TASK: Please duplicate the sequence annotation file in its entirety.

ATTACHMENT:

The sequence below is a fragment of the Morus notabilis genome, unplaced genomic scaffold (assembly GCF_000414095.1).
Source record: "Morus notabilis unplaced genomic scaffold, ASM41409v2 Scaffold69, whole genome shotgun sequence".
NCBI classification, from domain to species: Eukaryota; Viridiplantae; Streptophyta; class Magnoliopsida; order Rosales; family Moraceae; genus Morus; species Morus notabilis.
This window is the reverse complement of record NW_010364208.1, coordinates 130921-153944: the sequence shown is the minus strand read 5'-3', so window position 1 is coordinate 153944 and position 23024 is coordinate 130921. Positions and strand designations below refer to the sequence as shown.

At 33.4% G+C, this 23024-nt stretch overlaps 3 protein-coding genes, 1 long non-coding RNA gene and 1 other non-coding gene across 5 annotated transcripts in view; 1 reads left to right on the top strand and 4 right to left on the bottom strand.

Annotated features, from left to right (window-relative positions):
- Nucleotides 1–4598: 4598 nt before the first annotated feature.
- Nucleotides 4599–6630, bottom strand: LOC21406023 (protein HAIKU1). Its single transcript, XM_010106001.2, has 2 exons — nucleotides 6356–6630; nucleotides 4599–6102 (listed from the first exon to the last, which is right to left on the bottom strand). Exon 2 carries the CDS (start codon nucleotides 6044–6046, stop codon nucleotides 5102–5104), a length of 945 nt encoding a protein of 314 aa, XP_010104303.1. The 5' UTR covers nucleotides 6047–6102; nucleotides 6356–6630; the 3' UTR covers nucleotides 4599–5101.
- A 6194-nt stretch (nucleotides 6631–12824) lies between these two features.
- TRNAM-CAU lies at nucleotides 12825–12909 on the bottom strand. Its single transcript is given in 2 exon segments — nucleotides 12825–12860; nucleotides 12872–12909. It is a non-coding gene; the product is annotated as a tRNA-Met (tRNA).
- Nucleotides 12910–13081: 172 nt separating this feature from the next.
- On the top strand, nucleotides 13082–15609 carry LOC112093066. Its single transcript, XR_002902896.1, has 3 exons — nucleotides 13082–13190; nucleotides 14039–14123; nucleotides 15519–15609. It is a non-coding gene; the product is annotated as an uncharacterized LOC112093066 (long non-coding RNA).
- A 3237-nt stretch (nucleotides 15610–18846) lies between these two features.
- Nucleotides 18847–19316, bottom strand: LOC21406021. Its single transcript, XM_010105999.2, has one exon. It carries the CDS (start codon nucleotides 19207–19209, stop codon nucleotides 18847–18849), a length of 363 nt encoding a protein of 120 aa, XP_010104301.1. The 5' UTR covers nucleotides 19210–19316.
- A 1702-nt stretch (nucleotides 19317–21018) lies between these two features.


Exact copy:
The sequence below is a fragment of the Morus notabilis genome, unplaced genomic scaffold (assembly GCF_000414095.1).
Source record: "Morus notabilis unplaced genomic scaffold, ASM41409v2 Scaffold69, whole genome shotgun sequence".
NCBI classification, from domain to species: Eukaryota; Viridiplantae; Streptophyta; class Magnoliopsida; order Rosales; family Moraceae; genus Morus; species Morus notabilis.
This window is the reverse complement of record NW_010364208.1, coordinates 130921-153944: the sequence shown is the minus strand read 5'-3', so window position 1 is coordinate 153944 and position 23024 is coordinate 130921. Positions and strand designations below refer to the sequence as shown.

At 33.4% G+C, this 23024-nt stretch overlaps 3 protein-coding genes, 1 long non-coding RNA gene and 1 other non-coding gene across 5 annotated transcripts in view; 1 reads left to right on the top strand and 4 right to left on the bottom strand.

Annotated features, from left to right (window-relative positions):
- Nucleotides 1–4598: 4598 nt before the first annotated feature.
- Nucleotides 4599–6630, bottom strand: LOC21406023 (protein HAIKU1). Its single transcript, XM_010106001.2, has 2 exons — nucleotides 6356–6630; nucleotides 4599–6102 (listed from the first exon to the last, which is right to left on the bottom strand). Exon 2 carries the CDS (start codon nucleotides 6044–6046, stop codon nucleotides 5102–5104), a length of 945 nt encoding a protein of 314 aa, XP_010104303.1. The 5' UTR covers nucleotides 6047–6102; nucleotides 6356–6630; the 3' UTR covers nucleotides 4599–5101.
- A 6194-nt stretch (nucleotides 6631–12824) lies between these two features.
- TRNAM-CAU lies at nucleotides 12825–12909 on the bottom strand. Its single transcript is given in 2 exon segments — nucleotides 12825–12860; nucleotides 12872–12909. It is a non-coding gene; the product is annotated as a tRNA-Met (tRNA).
- Nucleotides 12910–13081: 172 nt separating this feature from the next.
- On the top strand, nucleotides 13082–15609 carry LOC112093066. Its single transcript, XR_002902896.1, has 3 exons — nucleotides 13082–13190; nucleotides 14039–14123; nucleotides 15519–15609. It is a non-coding gene; the product is annotated as an uncharacterized LOC112093066 (long non-coding RNA).
- A 3237-nt stretch (nucleotides 15610–18846) lies between these two features.
- Nucleotides 18847–19316, bottom strand: LOC21406021. Its single transcript, XM_010105999.2, has one exon. It carries the CDS (start codon nucleotides 19207–19209, stop codon nucleotides 18847–18849), a length of 363 nt encoding a protein of 120 aa, XP_010104301.1. The 5' UTR covers nucleotides 19210–19316.
- A 1702-nt stretch (nucleotides 19317–21018) lies between these two features.